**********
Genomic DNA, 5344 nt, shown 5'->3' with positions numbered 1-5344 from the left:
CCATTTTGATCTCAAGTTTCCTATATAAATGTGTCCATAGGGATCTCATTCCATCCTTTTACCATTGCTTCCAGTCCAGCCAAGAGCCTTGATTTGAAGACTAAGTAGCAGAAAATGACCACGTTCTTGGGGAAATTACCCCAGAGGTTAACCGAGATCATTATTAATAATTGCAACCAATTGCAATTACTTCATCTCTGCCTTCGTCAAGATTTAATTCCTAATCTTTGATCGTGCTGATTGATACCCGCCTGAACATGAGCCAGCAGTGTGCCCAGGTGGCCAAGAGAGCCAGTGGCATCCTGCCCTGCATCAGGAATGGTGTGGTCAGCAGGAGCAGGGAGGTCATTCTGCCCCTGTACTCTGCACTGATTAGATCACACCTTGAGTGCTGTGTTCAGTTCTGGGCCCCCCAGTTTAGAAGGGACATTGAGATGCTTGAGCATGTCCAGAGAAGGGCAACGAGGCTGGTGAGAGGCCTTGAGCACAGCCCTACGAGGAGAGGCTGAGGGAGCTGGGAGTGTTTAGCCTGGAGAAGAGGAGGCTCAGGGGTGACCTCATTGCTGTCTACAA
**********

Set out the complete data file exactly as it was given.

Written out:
Genomic DNA, 5344 nt, shown 5'->3' with positions numbered 1-5344 from the left:
CCATTTTGATCTCAAGTTTCCTATATAAATGTGTCCATAGGGATCTCATTCCATCCTTTTACCATTGCTTCCAGTCCAGCCAAGAGCCTTGATTTGAAGACTAAGTAGCAGAAAATGACCACGTTCTTGGGGAAATTACCCCAGAGGTTAACCGAGATCATTATTAATAATTGCAACCAATTGCAATTACTTCATCTCTGCCTTCGTCAAGATTTAATTCCTAATCTTTGATCGTGCTGATTGATACCCGCCTGAACATGAGCCAGCAGTGTGCCCAGGTGGCCAAGAGAGCCAGTGGCATCCTGCCCTGCATCAGGAATGGTGTGGTCAGCAGGAGCAGGGAGGTCATTCTGCCCCTGTACTCTGCACTGATTAGATCACACCTTGAGTGCTGTGTTCAGTTCTGGGCCCCCCAGTTTAGAAGGGACATTGAGATGCTTGAGCATGTCCAGAGAAGGGCAACGAGGCTGGTGAGAGGCCTTGAGCACAGCCCTACGAGGAGAGGCTGAGGGAGCTGGGAGTGTTTAGCCTGGAGAAGAGGAGGCTCAGGGGTGACCTCATTGCTGTCTACAA